The magic ‘e’ rule, sometimes known as the unspoken ‘e’ or the silent ‘e,’ is where the ‘e’ at the end of a word is silent but changes the way that the word is spoken or pronounced. This happens when ‘e’ is the second letter in a split digraph with another vowel sound, such as in the word ‘like.’
What is the magic ‘e’ rule?
The magic ‘e’ rule is something we use all the time when talking and communicating, often without us even realizing it. It’s where you have a silent ‘e’ at the end of a word that completely alters how that word is pronounced.
You’ll sometimes see them referred to as the “bossy e” since they tell the other vowels what to do. When the letter ‘e’ is at the end of a word, it’s usually silent and ‘tells’ the other vowel in the word to pronounce itself. So it goes to the end of a word to give power to the vowel, giving up its power and pronunciation.
Let’s look at the word ‘sham,’ for example. The ‘a’ in the word isn’t strongly pronounced. When we add a silent ‘e,’ the word becomes shame. The ‘a’ is now pronounced, but the ‘e’ is silent.
The fancy name for a magic ‘e’ word is a split digraph. This is when vowels split between consonants go together to make a sound. A digraph is any two letters that go together to make a sound. Some examples of digraphs include ‘sh,’ ‘ch,’ ‘th’, ‘ai,’ and ‘oa.’
What are the split digraphs?
There are five different split digraphs in the English language: a-e, e-e, i-e, o-e, and u-e. Children will most likely be introduced to these digraphs in year one as part of their phonics learning.
Remember that no matter which of these split digraphs appears in a word, the ‘e’ at the end will always be silent.
What are some examples of silent ‘e’ words?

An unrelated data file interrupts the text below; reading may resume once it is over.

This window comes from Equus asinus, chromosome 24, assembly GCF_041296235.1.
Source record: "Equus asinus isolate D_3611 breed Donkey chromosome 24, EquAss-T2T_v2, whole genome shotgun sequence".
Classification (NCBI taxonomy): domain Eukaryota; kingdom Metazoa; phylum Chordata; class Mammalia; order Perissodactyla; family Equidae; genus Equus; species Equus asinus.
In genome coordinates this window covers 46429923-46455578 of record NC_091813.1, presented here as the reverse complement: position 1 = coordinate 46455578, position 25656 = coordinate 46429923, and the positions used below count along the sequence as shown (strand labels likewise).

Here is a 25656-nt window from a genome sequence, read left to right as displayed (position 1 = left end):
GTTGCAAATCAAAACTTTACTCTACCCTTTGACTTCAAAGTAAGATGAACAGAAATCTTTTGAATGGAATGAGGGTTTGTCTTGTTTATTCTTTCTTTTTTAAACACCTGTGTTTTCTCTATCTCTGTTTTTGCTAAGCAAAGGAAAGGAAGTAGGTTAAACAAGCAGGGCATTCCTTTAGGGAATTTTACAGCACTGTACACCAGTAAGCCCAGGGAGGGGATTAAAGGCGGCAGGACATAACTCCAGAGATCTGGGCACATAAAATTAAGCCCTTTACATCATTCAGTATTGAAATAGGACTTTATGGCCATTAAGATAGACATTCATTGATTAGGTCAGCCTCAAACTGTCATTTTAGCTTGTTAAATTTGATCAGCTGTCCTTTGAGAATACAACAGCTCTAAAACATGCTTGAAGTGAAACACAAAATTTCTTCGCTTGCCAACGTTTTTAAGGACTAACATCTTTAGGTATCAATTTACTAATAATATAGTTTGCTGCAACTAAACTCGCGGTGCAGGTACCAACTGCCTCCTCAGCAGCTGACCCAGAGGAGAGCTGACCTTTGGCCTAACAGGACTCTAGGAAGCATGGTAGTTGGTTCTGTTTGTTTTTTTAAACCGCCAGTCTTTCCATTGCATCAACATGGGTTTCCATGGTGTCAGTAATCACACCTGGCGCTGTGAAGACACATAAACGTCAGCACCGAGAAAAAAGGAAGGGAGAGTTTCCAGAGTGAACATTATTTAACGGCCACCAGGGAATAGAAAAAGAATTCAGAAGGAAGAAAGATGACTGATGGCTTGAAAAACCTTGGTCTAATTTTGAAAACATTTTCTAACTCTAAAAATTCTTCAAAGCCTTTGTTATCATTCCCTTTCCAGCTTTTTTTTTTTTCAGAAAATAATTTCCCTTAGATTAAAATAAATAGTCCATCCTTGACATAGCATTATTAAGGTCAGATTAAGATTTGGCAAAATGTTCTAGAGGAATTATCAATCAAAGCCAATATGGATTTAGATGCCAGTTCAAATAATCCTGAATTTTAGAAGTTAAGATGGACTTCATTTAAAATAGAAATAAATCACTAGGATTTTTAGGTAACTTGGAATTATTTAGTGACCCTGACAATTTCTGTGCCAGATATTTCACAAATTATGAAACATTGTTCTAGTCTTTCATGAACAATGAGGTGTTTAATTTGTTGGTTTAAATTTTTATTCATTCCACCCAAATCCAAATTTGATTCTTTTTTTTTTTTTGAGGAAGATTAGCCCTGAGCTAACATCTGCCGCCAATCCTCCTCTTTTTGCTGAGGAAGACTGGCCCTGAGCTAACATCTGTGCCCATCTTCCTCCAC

To help us understand the magic ‘e’ rule, let’s take a look at some everyday examples of how it applies to different words:
In all of these examples, the silent ‘e’ at the end of each word informs how we pronounce the vowels that come before it. For example, if we took the words ‘gape’ and ‘hate’ and removed the unspoken ‘e,’ we would end up with the words ‘hat’ and ‘gap.’ This lets us see how adding the silent ‘e’ sound causes the ‘a’ to become a long vowel sound.
When do we lose the unspoken ‘e’?
When adding a suffix that begins with a vowel to the end of a word, we remove the silent ‘e.’ For example:
Take+ the suffix ‘ing’ = Taking
Have+ the suffix ‘ing’ = Having
Make+ the suffix ‘ing’ = Making
However, if the suffix begins with a consonant, we keep the silent ‘e.’ For example:
Love + the suffix ‘ly’ = Lovely
Care+ the suffix ‘less’ = Careless
Arrange+ the suffix ‘meant’ = Arrangement
Why do we call it the bossy “e” and the magic “e”?
You’ll often see this rule called by these names because it helps make learning about it more fun and engaging for little ones. Because let’s be honest: while ‘split digraphs’ might be the correct terminology, it doesn’t make for a very compelling name!
Referring to split digraphs as ‘magic’ or ‘bossy’ allows teachers to develop a fun story or made-up anecdote to explain how it got its name. And what’s more, it also makes split digraphs easier for children to understand. For example, they’re able to see that as if by magic, the silent letter ‘e’ at the end of a word can turn a short ‘o’ into a long ‘o’ sound or a short ‘i’ into a long ‘i’ sound.